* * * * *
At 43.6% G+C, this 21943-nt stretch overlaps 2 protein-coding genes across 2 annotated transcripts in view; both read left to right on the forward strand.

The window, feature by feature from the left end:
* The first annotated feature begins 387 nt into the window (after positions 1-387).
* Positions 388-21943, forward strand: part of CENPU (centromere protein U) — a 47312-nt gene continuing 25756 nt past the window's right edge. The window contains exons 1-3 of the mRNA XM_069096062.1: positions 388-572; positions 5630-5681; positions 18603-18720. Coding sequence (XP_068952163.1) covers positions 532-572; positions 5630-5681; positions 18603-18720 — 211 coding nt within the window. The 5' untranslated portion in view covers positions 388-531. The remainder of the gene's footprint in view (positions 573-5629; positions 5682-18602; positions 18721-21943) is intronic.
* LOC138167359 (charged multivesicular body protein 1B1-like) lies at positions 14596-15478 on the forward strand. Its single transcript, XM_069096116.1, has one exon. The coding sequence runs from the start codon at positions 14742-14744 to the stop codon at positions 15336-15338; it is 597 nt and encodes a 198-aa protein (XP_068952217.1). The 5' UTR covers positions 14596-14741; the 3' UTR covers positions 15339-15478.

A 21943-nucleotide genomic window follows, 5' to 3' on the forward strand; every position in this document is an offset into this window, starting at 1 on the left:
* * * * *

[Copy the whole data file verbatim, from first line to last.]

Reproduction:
At 43.6% G+C, this 21943-nt stretch overlaps 2 protein-coding genes across 2 annotated transcripts in view; both read left to right on the forward strand.

The window, feature by feature from the left end:
* The first annotated feature begins 387 nt into the window (after positions 1-387).
* Positions 388-21943, forward strand: part of CENPU (centromere protein U) — a 47312-nt gene continuing 25756 nt past the window's right edge. The window contains exons 1-3 of the mRNA XM_069096062.1: positions 388-572; positions 5630-5681; positions 18603-18720. Coding sequence (XP_068952163.1) covers positions 532-572; positions 5630-5681; positions 18603-18720 — 211 coding nt within the window. The 5' untranslated portion in view covers positions 388-531. The remainder of the gene's footprint in view (positions 573-5629; positions 5682-18602; positions 18721-21943) is intronic.
* LOC138167359 (charged multivesicular body protein 1B1-like) lies at positions 14596-15478 on the forward strand. Its single transcript, XM_069096116.1, has one exon. The coding sequence runs from the start codon at positions 14742-14744 to the stop codon at positions 15336-15338; it is 597 nt and encodes a 198-aa protein (XP_068952217.1). The 5' UTR covers positions 14596-14741; the 3' UTR covers positions 15339-15478.

A 21943-nucleotide genomic window follows, 5' to 3' on the forward strand; every position in this document is an offset into this window, starting at 1 on the left: